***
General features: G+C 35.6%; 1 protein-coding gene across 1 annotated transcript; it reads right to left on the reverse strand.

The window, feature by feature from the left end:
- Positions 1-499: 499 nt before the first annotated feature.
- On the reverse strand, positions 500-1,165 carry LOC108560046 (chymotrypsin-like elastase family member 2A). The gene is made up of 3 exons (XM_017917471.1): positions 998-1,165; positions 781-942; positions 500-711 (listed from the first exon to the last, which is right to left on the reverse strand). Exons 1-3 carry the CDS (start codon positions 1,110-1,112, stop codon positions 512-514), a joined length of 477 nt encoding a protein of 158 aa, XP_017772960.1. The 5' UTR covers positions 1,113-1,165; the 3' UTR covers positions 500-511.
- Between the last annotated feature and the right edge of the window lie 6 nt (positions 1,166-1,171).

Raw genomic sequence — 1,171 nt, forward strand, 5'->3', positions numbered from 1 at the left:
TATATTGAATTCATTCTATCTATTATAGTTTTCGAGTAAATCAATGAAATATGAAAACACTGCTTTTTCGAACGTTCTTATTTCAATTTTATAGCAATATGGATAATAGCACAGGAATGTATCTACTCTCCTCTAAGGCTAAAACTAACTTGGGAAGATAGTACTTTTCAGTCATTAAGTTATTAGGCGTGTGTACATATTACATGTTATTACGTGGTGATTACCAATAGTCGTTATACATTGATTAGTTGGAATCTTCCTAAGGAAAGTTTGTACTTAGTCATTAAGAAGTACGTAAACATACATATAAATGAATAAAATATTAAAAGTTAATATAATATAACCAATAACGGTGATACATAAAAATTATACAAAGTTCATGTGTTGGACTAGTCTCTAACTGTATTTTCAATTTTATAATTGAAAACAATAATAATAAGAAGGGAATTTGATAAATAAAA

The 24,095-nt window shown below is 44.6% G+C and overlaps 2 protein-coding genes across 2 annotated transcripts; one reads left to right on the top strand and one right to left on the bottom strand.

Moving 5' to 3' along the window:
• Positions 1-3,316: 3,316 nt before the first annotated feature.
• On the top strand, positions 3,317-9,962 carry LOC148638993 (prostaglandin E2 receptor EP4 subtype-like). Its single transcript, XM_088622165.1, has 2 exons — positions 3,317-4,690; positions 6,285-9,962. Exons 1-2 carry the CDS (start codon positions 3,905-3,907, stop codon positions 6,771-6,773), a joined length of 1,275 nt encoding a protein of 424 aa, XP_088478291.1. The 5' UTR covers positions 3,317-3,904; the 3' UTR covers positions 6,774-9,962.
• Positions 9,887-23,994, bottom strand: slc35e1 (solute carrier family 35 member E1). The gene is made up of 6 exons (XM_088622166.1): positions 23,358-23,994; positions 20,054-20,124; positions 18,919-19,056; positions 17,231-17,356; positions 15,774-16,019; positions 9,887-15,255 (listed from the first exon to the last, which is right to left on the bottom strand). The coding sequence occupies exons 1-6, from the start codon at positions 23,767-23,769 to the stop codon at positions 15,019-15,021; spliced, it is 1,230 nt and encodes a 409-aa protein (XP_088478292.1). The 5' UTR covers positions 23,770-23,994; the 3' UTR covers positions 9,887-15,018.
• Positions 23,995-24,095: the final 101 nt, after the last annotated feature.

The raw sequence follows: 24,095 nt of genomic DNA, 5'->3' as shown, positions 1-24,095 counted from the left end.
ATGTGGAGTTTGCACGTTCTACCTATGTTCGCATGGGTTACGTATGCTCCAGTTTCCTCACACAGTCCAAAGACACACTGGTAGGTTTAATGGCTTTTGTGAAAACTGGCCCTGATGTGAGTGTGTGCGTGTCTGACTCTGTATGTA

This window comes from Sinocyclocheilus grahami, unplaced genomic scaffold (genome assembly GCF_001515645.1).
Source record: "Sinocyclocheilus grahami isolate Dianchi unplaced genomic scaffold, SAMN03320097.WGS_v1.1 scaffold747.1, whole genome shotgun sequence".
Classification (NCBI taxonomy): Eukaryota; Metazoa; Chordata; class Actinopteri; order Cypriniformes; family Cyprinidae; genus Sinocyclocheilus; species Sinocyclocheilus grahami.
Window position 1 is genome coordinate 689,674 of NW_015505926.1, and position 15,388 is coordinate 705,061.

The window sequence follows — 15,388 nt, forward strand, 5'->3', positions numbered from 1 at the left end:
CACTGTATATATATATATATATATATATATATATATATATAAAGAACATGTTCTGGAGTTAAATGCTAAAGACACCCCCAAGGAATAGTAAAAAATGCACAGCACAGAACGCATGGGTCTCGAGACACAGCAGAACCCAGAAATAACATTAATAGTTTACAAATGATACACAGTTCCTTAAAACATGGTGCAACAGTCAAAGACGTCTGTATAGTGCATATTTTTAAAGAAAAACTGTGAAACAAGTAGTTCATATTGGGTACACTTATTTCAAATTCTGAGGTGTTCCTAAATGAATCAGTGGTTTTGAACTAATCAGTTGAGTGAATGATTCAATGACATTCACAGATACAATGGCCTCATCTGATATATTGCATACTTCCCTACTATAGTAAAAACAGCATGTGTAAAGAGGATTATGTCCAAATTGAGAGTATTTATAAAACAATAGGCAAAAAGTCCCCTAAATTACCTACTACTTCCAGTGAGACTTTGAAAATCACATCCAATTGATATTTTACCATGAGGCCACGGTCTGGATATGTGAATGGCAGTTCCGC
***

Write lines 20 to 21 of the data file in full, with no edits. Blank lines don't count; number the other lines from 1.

The window sequence follows — 15,388 nt, forward strand, 5'->3', positions numbered from 1 at the left end:
CACTGTATATATATATATATATATATATATATATATATATAAAGAACATGTTCTGGAGTTAAATGCTAAAGACACCCCCAAGGAATAGTAAAAAATGCACAGCACAGAACGCATGGGTCTCGAGACACAGCAGAACCCAGAAATAACATTAATAGTTTACAAATGATACACAGTTCCTTAAAACATGGTGCAACAGTCAAAGACGTCTGTATAGTGCATATTTTTAAAGAAAAACTGTGAAACAAGTAGTTCATATTGGGTACACTTATTTCAAATTCTGAGGTGTTCCTAAATGAATCAGTGGTTTTGAACTAATCAGTTGAGTGAATGATTCAATGACATTCACAGATACAATGGCCTCATCTGATATATTGCATACTTCCCTACTATAGTAAAAACAGCATGTGTAAAGAGGATTATGTCCAAATTGAGAGTATTTATAAAACAATAGGCAAAAAGTCCCCTAAATTACCTACTACTTCCAGTGAGACTTTGAAAATCACATCCAATTGATATTTTACCATGAGGCCACGGTCTGGATATGTGAATGGCAGTTCCGC